Alternative payment models (APMs) are growing in popularity among providers aligning with value-based care. More than a third of healthcare payments were tied to APMs in 2017 – an increase of 5% from just two years earlier. Yet for many clinicians, the thresholds required to become a Qualified Professional (QP) under MACRA’s Quality Payment Program (QPP) are unattainable. Fortunately, the Merit-Based Incentive Payment System (MIPS)-APM Scoring Standard allows providers to use programs like BPCI Advanced to realize the benefits of APMs under MIPS.
Challenges to MIPS
MIPS is a burdensome program with a fluctuating set of rules that often creates more work for providers, despite its aims to improve quality and care. Challenges include:
Mandatory Downside Risk
MIPS mandates upside and downside risk that grows each year from +/- 4%, to 5%, to 7%, and ultimately capping at 9% in 2022 onwards. While increased upside risk may look attractive, it comes with the corresponding increase in downside risk. The 9% cap remains in place indefinitely until new healthcare acts are passed from Congress.
Not Everyone is a Winner
Because MIPS is budget-neutral to Medicare on a year-by-year basis, there is a forced ranking mechanism whereby there will be always be winners and losers. In essence, all participants compete against each other, regardless of specialty. Providers must make sure they’re as well-positioned as they can be under MIPS, particularly as downside risk grows to 9%.
Unpredictable and Unstable Scoring
Under MIPS, providers are scored in metrics across four different domains: Quality, Improvement Activities, Promoting Interoperability, and Cost. Performance is aggregated into a single composite quality score, with those four elements weighted differently. Under the normal MIPS scoring methodology, the weights of those four domains change from year to year.
The Threshold Problem
A significant reason for APM popularity is the ability for providers to qualify out of MIPS. In order to qualify for the Advanced-APMs track and move out of MIPS, providers must meet certain volume thresholds. As of 2019, providers must have either 50% of their Medicare fee-for-service (FFS) reimbursement tied to an APM, or 35% of their Medicare FFS patient headcount tied to one to avoid being in MIPS.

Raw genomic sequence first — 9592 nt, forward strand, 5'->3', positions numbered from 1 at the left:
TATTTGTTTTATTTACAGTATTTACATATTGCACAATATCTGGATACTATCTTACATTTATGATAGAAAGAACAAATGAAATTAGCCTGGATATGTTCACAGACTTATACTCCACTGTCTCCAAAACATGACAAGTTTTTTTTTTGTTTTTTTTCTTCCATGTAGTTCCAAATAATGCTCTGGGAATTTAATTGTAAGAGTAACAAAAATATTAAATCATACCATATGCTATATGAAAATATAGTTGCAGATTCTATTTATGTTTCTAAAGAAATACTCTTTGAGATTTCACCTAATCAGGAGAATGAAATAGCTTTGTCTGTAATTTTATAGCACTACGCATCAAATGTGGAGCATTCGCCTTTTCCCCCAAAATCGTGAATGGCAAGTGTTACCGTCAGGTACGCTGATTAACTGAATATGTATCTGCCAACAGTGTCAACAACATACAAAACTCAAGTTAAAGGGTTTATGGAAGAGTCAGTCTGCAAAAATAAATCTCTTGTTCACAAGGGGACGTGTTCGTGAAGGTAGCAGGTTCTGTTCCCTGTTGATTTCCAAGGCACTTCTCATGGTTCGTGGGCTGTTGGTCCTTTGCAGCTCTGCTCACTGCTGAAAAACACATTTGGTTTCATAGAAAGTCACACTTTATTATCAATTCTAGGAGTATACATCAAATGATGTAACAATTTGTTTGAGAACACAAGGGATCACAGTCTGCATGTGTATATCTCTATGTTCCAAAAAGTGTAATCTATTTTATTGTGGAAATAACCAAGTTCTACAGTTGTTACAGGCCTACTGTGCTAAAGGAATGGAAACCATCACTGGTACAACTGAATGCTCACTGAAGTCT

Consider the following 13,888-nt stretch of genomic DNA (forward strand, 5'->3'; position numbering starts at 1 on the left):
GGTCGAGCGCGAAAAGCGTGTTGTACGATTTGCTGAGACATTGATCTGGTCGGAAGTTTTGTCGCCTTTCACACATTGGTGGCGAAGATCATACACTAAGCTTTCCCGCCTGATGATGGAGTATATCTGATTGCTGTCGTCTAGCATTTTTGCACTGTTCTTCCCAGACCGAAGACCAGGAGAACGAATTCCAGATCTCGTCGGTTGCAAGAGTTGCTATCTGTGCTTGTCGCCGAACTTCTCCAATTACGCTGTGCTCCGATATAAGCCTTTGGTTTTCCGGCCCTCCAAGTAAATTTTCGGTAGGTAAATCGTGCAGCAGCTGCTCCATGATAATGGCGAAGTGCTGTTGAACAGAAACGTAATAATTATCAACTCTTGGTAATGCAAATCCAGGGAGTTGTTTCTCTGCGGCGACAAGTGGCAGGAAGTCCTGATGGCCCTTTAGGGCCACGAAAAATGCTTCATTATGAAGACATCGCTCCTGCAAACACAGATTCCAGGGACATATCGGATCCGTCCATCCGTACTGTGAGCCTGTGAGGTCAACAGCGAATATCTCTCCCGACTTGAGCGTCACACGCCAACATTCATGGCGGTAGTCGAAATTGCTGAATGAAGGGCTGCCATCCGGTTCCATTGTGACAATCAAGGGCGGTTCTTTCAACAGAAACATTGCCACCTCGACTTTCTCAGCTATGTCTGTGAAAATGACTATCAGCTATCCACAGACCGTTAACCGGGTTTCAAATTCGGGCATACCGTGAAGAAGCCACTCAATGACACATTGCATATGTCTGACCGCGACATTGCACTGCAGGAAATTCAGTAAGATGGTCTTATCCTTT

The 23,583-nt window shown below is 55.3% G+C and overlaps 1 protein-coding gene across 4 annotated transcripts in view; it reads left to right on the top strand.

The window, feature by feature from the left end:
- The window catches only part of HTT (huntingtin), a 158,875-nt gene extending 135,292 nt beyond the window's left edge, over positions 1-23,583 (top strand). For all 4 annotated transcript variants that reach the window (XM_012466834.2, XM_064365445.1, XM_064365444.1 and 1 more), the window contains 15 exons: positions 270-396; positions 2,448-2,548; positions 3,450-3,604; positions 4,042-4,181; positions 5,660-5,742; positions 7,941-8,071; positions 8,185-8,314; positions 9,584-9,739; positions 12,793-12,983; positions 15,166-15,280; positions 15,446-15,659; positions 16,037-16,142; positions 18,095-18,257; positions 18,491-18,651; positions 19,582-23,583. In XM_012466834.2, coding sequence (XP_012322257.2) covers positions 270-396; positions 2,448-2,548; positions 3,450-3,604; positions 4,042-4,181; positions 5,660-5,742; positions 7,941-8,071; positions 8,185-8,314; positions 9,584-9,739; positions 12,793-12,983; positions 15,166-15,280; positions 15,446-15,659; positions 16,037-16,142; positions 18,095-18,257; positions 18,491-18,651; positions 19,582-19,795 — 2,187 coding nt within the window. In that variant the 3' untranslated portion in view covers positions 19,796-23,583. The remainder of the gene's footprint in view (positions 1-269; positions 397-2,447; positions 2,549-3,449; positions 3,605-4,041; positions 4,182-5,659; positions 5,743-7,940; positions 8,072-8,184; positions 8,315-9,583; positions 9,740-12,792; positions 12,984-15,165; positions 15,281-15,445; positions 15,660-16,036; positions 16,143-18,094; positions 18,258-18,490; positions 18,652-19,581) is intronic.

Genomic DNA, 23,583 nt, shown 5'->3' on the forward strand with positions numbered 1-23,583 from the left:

Not all providers will meet these thresholds. MACRA established a way for providers to be Partial Qualifying APM Participants (QPs) by meeting slightly lower volume thresholds. Partial QPs are given the option to be scored under MIPS through the MIPS-APM Scoring Standard, or be exempt from MIPS altogether, in which they receive a 0% adjustment to their professional service rates and do not need to report on quality. Clinicians who do not meet the lowered Partial QP volume thresholds will be scored under the MIPS-APM Scoring Standard.
The MIPS-APM Scoring Standard aims to bridge the gap between APMs and MIPS by rewarding providers for their efforts toward value-base care, even if they fall short of the volume thresholds, by providing an intermediately favorable scoring system.
Benefits of the MIPS-APMS Scoring Standard:
MIPS-APMS: Under the MIPS-APM Scoring standard, MIPS domain weights stay the same year to year which allows providers some consistency in a constantly evolving program. The domain weights under the MIPS APMs Scoring standard are weighted differently relative to the general MIPS scoring standard – namely, under the MIPS APM scoring standard, the Quality and Promoting Interoperability domains are weighted higher at 50% and 30%, respectively, while Improvement Activities are weighted lower at 20%, and the Cost domain is weighted 0%. Specialists will likely find the composition of the domain weights in MIPS-APMS to be favorable because it de-emphasizes improvement activities, which lack specialty-specific activities and which providers have found to be particularly burdensome in implementation and attestation. The recent overhaul of the Promoting Interoperability programs also makes its heavier weight in MIPS APMs Scoring more palatable. Additionally, providers benefit administratively by not needing to learn the complexities of the Cost measures.
We encourage providers who will be unable to meet the volume thresholds necessary for the Advanced-APMs threshold to utilize the stepping stone that is the MIPS APM Scoring Standard. If you’ve thought about participating in BPCI Advanced, keep this advantage in mind.
Want to learn how you can become a Partial QP through BPCI Advanced? Contact our value-based care team.